Landscape architecture traditionally leans towards the more artistic side of the building design spectrum. It requires a vast knowledge of natural elements and plant life, along with the ability to ground architectural work into a building site.

This is no easy task and requires years of experience to master. As landscape designs are unique, so are the tools used to create such works of art.

That said, landscape architects utilize many different tools to complete their daily tasks. Whether you’re just starting or are a professional landscape designer, this guide will provide a good reference on what to purchase for your drafting needs.

Landscape Architect Essential Tools

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What Does a Landscape Architect Do?

Landscape architects do many things. They create spectacular natural environments in parks, backyards, business premises, playgrounds, and even campuses. They also design the landscaping along roads and highways.

These professionals carefully analyze the terrain to be planted, determining the drainage, the type of soil, and existing plants. They then create designs that work harmoniously with the surrounding natural environment and man-made structures.

landscape architects are in high demand and earn an average salary of $73,160, with the top percentile netting a staggering $130k a year. Interested in becoming a landscape architect? Check out this guide on the steps to becoming a landscape designer.

Essential Tools Every Landscape Architect Needs

Now that you know what a landscape architect does, what tools do you need to get started? We’ll organize these tools into 4 categories.

  • Measuring tools
  • Sketching tools
  • Software tools
  • Planting tools

1. Measuring Tools

One of the most essential tools for landscape designers is a measuring tool. This can be a ruler, a tape measure, a compass, or a laser level. If your budget allows, you can buy a transit lever, a more expensive tripod-mounted optical tool used for measuring vertical angles.

Measuring tools are must-haves for a landscape architect, as they help determine the dimensions, angles, and elevation of a site. They also help map the location of existing features such as trees, buildings, or utilities. Depending on your project, you can use measuring tools to design accurate site plans, grading plans, or cross-sections.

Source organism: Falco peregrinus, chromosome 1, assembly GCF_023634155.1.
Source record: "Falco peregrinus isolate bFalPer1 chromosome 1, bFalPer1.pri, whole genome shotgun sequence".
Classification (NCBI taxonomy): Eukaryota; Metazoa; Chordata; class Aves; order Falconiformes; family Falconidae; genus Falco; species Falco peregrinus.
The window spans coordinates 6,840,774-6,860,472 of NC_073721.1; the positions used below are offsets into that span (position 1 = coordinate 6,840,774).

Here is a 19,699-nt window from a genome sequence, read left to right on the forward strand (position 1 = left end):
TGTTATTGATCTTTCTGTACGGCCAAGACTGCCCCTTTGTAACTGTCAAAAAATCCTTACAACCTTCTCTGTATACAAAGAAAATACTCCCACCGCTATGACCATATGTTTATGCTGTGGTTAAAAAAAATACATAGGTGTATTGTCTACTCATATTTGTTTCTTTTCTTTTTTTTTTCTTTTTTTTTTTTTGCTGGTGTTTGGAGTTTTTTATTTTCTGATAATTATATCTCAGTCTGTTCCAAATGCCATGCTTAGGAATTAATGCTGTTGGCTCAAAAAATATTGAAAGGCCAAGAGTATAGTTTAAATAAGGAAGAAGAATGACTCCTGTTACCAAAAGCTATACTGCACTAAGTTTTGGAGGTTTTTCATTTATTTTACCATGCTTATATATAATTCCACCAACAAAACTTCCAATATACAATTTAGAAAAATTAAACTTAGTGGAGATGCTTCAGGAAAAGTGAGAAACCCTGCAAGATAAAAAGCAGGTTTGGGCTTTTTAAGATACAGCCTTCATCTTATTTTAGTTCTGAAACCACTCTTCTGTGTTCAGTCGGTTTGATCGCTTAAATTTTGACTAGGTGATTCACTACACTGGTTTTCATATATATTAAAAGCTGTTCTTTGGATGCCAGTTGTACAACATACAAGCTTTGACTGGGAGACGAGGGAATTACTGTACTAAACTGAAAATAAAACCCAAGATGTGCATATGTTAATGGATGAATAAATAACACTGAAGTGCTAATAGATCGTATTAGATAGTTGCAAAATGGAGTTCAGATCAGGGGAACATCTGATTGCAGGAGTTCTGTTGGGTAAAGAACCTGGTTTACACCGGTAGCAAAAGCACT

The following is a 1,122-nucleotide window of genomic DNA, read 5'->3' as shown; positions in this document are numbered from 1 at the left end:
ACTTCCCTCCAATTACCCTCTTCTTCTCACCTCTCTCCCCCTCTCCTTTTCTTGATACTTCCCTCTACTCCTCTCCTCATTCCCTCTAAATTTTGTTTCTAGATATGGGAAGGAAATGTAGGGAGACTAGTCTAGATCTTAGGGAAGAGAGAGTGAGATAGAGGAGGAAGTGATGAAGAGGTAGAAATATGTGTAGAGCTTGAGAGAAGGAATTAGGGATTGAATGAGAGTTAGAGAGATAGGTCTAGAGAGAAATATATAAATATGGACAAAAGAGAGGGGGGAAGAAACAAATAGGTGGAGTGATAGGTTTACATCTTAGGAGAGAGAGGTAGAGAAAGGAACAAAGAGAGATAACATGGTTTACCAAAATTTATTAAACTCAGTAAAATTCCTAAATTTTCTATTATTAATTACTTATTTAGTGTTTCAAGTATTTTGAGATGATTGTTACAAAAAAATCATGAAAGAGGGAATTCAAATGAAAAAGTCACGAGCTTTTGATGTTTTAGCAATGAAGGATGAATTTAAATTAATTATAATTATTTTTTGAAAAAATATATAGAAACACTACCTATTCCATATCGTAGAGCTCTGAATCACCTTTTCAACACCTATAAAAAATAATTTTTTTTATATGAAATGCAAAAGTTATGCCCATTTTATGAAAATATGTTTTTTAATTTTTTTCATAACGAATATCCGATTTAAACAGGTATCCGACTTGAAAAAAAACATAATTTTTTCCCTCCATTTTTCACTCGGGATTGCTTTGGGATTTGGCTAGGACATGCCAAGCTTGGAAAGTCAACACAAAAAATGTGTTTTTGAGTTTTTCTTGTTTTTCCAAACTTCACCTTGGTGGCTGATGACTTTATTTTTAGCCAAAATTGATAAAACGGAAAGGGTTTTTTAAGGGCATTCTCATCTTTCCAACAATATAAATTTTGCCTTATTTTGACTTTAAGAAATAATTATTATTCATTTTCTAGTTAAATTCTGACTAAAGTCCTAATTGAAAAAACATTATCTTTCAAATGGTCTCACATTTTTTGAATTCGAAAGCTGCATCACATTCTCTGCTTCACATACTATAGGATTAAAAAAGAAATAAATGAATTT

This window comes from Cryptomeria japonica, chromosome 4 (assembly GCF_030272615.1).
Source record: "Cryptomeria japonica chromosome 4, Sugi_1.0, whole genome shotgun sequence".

2. Sketching Tools

Another important tool for a landscape architect is a sketching tool. A pen and paper can do the trick, though a digital product, like a tablet and stylus, is recommended as it’s easier to save your sketches and access them from anywhere.

Sketching allows a landscape architect to express his or her ideas, experiment with different layouts, and communicate with their clients. You can use sketching tools to create rough drafts, detailed plans, or concept drawings, depending on your needs and preferences.

3. Software Tools

Once landscape architects have a concept for a project, they must translate it into a form that others can view and understand. Most designers use computer-aided design (CAD) programs to render the design.

Software programs like AutoCAD have been the go-to for drafting construction and landscaping documents for decades. These programs are often used to create 2D and 3D drawings, models, and plans for a variety of industries, landscaping included.

 Landscape architects can also use 3D modeling and rendering software, such as SketchUp, to draw a design from scratch and portray it in 3D. You could also use 3D rendering software add-ons to add realistic texts, graphics, and landscape lighting to a scene for a final presentation.

4. Planting Tools

A Planting tool is also essential for a landscape architect and could be as simple as a book or a website. As a landscape designer, you’ll need a planting tool to help you select the right plants for your design based on the plant’s suitability and clients’ requirements.

Depending on your project scope, you can use planting tools to create stunning planting plans, plant labels, or plant lists. Planting tools can also help you arrange plants harmoniously and aesthetically, using principles such as color, form, texture, and rhythm.

Wrapping Up

As you can see, a landscape architect needs a wide variety of tools to kick things off and succeed in the ever-competitive world of landscape design. We hope this guide will help prepare you for a career as a landscape architect.

 Other posts you might enjoy:

Landscape Architect vs DIY; Which is Best for You?

Unlocking Brilliance: A Journey into Laser Cleaning Across Architectural Landscapes

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About the Author: Patricia Davis Brown

Patricia, like her blog, is not a one-dimensional designer, which is evident in her accolades of 17 national design awards. Over a 38-year career in the industry, she has carved a niche in several areas of design. Licensed in interior design and certified in kitchen and bath design, she offers a full menu of design services ranging from whole house interior design, kitchen and bath design, lighting design, full remodels, commercial design and universal (ADA) design. Patricia is a sought-after speaker in the industry and has been published in many publications as seen on her interior design firm’s website, She writes for such publications as QuinStreetinc, Relaxed Remodeler, and talent offering design tips.